• Bearing the costs of continuing education
  • Reimbursing uniform costs
  • Offering profit sharing
  • Providing a comprehensive orientation and training program
  • Offering additional perks

She also provides ideas for promoting the employment opportunities with your practice such as:

  • The use of social media
  • Team member referral rewards
  • Internships
  • Events at local technician schools
  • Word of mouth networking

The bottom line is think outside the box about benefits and promoting employment opportunities in your practice.

New Equipment: “Can you afford that new veterinary equipment by the staff and appearing in Veterinary Economics, 3/22/18.

The authors suggest you take the time to determine a breakeven point—how much you will need to use the desired equipment to make it pay for itself and how long it will take to pay the purchase off.  A form that may be downloaded to “do the math” is included.

Client Relationships: “7 ways to improve client engagementby Kaitlin Brady and appearing in Today’s Veterinary Business, 3/21/18.

The author recommends that practice owners embrace technology to enhance client relationships. She recommends practices harness the power of social media platforms such as Facebook and Instagram and communicate with their clients with a mix of “educational information with the latest pet health news and adorable pictures.” She next proposes that practices jettison manual methods for reaching out to clients and instead employ online scheduling and automated confirmations. Third, she urges practices to keep their practice management software updated to avoid glitches that can appear unprofessional to clients. Fourth, she recommends that payment processing be coupled with practice management software to decrease errors and speed up the checkout process for pet owners. She then encourages the practice owner to take hard look at the presence of his or her business online to ensure it accurately reflects the experience clients have when in the practice. The author next recommends that practices consider offering wellness plans to increase regular patient visits. Finally, she suggests practices communicate with clients with automated reminder services that offer email, text and postcard options.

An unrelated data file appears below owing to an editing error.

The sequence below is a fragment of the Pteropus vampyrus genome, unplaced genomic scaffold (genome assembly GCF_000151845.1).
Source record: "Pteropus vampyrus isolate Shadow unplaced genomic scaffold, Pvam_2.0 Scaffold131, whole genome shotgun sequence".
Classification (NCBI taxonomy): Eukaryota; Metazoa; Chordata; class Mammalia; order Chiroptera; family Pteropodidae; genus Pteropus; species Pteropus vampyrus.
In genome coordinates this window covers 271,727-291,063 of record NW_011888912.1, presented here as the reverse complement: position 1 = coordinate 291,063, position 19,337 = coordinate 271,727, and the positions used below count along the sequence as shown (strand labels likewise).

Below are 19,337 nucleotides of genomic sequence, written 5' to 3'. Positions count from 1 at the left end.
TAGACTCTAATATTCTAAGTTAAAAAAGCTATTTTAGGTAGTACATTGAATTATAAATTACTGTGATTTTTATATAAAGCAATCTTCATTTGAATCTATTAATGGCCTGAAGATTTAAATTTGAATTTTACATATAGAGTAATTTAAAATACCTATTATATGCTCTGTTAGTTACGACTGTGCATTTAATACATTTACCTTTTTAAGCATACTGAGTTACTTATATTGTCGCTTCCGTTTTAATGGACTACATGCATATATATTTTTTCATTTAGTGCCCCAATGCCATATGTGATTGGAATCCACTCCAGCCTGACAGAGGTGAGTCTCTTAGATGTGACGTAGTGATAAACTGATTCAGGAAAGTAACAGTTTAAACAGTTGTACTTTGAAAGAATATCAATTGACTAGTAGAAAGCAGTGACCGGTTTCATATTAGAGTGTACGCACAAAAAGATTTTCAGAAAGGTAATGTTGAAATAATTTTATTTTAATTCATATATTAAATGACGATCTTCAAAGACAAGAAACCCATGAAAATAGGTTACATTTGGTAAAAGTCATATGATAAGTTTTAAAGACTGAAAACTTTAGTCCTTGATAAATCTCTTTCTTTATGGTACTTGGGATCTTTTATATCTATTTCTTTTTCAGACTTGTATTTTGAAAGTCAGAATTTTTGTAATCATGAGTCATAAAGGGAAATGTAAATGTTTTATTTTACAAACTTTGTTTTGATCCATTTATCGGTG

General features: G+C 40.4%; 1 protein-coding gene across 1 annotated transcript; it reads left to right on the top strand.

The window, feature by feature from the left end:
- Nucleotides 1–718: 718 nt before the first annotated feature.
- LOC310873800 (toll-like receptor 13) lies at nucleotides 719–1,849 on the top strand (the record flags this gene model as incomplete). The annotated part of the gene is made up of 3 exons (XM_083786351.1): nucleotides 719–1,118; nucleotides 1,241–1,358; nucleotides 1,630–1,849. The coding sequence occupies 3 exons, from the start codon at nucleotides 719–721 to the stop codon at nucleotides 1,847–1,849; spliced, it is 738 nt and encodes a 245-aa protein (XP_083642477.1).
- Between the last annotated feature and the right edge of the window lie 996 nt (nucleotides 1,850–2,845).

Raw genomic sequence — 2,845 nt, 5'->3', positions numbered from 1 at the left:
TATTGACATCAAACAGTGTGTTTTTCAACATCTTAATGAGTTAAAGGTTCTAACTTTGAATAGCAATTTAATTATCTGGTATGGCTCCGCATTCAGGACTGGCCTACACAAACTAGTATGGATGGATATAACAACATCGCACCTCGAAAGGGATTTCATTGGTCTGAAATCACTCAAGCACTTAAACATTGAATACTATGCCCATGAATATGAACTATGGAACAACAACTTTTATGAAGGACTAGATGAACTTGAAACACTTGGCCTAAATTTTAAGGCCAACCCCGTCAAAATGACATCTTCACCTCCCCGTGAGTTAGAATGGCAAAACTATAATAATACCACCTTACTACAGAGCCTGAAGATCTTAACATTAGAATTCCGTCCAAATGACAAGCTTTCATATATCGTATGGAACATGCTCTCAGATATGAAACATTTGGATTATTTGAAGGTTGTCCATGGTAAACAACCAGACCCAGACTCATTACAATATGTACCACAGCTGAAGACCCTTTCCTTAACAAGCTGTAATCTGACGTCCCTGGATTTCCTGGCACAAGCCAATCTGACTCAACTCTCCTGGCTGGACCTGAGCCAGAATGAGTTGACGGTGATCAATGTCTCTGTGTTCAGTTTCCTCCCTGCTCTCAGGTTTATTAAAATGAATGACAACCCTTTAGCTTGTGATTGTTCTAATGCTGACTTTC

Discounting: “Discount your services, discount yourself, by Sarah J. Wooten, DVM and appearing on the dvm360 website, 3/1/18.

The author strongly recommends veterinarians STOP routinely offering discounts with the exception of those associated with a specific marketing strategy. She contends that every discount creates a “ripple effect” within the profession. When one veterinarian in a region discounts indiscriminately, it makes it more challenging for his or her colleagues to charge appropriately. To avoid being a “discountaholic,” she recommends veterinarians:

  • Train their staff to talk with clients about costs
  • Understand that often they are projecting their own views about money upon their clients
  • Become advocates for pet health insurance